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Blister beetles in alfalfa and when to worry

Jared Goplen, Krishona Martinson and Bruce Potter for Progressive Forage Published on 31 March 2022
Black blister beetle

The drought conditions affecting some forage-producing areas of the country have seen an uptick in blister beetle activity. Blister beetles are rarely problematic in the Upper Midwest, but drought conditions increase the concern for blister beetle-infested alfalfa.

If consumed in hay or haylage, blister beetles can cause health problems and death in horses, cattle, sheep and other livestock.

Key points

  • Blister beetles tend to be more problematic in dry, droughty conditions.

  • Blister beetles contain cantharidin, a toxin that causes health problems and death in livestock when consumed in large enough quantities.

  • Horses are more sensitive to cantharidin than cattle, sheep or other classes of livestock.

  • To prevent issues, scout fields one to one-and-a-half weeks prior to harvest, avoid harvesting alfalfa beyond 10% bloom, and watch for beetle “swarms” during harvest.

What are blister beetles?

Adult blister beetles are attracted to and feed on the flowers, pollen and leaves of blooming alfalfa and weeds. Adult blister beetles are long, narrow beetles (0.5 to 1.25 inches long) with a broad head and antennae that are straight and about one-third their total body length. Several species exist, including black, ash gray or striped beetles, each having unique color patterns. Striped and ash gray blister beetles were most common in Minnesota in 2021. Striped blister beetles contain more cantharidin than black or ash gray blister beetles. Blister beetles tend to be more numerous in alfalfa produced in arid Southern states and Plains states where grasshoppers are problematic – because developing beetles feed on grasshopper eggs. Blister beetle populations are typically greatest in areas where grasshoppers were present the prior year. Grasshoppers were problematic in many areas in 2021 due to drought, which increases the likelihood of blister beetle outbreaks this year.

Ash gray blister beetle

Blister beetles produce a defensive compound called cantharidin. The level of cantharidin produced is highly variable and released when the beetle is crushed during hay-making. Cantharidin remains toxic in dead beetles and does not decrease during storage.

Horses are more sensitive to cantharidin than other types of livestock, though they express similar symptoms when great enough quantities of cantharidin are consumed. When eaten, specific symptoms in horses include sores or blisters on the tongue and in the mouth, colic, straining, increased temperature, depression, increased heart and respiratory rates, dehydration, sweating, diarrhea, bloody feces and frequent urination. If cantharidin poisoning is suspected, owners should contact their veterinarian immediately. There is no specific antidote beyond supportive care, which includes mineral oil, intravenous fluid therapy, activated charcoal and analgesics.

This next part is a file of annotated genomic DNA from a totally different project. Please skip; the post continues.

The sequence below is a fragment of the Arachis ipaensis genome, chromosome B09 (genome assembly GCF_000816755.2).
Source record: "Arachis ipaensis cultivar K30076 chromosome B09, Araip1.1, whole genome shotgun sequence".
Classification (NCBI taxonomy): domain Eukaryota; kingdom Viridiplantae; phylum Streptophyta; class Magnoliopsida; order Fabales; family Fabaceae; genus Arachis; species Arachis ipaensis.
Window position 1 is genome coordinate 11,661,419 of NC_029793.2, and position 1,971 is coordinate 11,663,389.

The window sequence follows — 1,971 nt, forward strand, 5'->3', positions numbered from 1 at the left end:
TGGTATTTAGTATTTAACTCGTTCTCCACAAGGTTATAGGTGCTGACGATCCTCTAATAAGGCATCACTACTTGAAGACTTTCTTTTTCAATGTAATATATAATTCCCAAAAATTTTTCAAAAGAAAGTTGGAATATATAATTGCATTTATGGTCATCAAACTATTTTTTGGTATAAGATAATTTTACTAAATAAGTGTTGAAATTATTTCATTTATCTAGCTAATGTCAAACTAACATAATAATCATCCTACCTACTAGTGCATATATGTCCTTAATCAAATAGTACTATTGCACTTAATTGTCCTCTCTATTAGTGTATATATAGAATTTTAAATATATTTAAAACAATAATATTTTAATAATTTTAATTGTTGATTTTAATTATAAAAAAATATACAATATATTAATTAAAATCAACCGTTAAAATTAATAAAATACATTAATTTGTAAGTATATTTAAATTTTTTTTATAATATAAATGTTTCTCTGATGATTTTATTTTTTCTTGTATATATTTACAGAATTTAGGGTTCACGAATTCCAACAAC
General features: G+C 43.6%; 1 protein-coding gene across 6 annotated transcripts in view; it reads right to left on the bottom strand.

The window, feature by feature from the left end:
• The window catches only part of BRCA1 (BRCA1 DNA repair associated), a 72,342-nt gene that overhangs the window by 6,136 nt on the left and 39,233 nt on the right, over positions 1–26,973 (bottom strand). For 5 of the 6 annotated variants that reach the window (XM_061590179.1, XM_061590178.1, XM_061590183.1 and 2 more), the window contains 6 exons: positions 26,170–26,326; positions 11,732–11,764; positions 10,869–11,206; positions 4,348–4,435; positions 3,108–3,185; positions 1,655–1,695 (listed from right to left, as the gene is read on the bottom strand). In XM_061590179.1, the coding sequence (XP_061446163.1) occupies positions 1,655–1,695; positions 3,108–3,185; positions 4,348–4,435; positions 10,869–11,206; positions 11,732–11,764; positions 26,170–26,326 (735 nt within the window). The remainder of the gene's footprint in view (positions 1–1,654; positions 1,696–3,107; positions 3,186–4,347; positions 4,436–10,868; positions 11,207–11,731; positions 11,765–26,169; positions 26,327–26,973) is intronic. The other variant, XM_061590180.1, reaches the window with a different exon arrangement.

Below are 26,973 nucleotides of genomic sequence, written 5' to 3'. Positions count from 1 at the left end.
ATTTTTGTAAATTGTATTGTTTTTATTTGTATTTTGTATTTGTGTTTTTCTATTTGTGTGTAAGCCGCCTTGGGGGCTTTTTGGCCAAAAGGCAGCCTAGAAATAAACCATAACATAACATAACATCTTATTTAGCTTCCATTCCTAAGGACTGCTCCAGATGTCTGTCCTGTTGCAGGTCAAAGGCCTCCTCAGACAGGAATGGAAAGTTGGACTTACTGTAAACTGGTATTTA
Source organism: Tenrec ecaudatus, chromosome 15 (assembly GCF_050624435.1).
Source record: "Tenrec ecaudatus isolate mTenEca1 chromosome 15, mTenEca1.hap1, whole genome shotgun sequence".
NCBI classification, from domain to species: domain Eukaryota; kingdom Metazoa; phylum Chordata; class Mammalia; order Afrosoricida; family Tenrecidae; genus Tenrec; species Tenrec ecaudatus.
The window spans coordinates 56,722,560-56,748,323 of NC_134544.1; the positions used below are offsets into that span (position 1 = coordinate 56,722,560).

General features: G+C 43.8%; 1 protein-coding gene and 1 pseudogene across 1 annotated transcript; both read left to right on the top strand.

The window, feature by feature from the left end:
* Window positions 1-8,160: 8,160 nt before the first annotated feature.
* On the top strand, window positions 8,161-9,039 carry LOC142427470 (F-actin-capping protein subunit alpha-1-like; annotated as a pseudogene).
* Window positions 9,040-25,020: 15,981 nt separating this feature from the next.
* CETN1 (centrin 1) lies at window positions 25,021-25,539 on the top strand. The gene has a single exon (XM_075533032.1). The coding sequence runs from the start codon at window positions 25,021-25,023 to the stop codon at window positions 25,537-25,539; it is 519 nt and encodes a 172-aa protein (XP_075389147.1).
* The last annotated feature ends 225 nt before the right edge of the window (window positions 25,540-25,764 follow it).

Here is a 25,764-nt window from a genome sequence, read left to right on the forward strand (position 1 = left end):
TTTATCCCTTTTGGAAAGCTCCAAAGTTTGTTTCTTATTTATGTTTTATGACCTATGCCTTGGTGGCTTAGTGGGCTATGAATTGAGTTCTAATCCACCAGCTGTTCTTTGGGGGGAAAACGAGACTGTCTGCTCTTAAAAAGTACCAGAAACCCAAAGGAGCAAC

Minimize risk at harvest

Although the risk of harvesting blister beetles in hay cannot be eliminated, it can be minimized by scouting alfalfa fields prior to harvest and by cutting hay before full bloom, since the beetles feed on the flowers and pollen. In the Midwest, beetle populations are typically low until mid-summer (e.g., July and August), so first and second cuttings tend to have minimal infestations. Beetles are more likely to be found in flowering alfalfa hay and when grasshoppers were present the prior year. Grasshoppers were prevalent in some areas due to the drought in 2021, which increases the risk of blister beetles becoming problematic this year.

Striped blister beetle

Hay that is simultaneously cut and crimped with a mower conditioner is more likely to kill beetles, keeping them in the windrow. However, crimping speeds drying, which is important for harvesting quality hay. Live beetles that aren’t crushed during the crimping process will typically leave the windrow prior to harvest.

Cutting alfalfa at less than 10% bloom reduces the number of beetles. Farmers should watch for beetle “swarms” during harvest and stop to allow the beetles to disperse. Chemical control is possible if beetles are present – but may not be the best option because dead beetles containing cantharidin may still end up in hay.

What can hay buyers do?

When buying hay, buyers should learn as much as possible about its production, including who produced it, where it was produced, and what the cutting and maturity was at harvest. If details aren’t available, owners should pay close attention to alfalfa hay that was mature or flowering when harvested and if it was conditioned. It is nearly impossible to detect blister beetles while feeding contaminated hay. This is because the beetles tend to swarm, meaning only a few bales or even just parts of bales from an entire field may be infested. end mark

PHOTO 1: Black blister beetle. Photo by Bruce Potter.

PHOTO 2: Ash gray blister beetle. Photo by Bruce Potter.

PHOTO 3: Striped blister beetle. Photo by Mike Blaine.

Additional information: Extension University of Missouri: Blister Beetle management in alfalfa

Krishona Martinson is an equine extension specialist with the University of Minnesota. Bruce Potter is an extension IPM specialist with the University of Minnesota.

Jared Goplen is an extension educator with the University of Minnesota. Email Jared Goplen.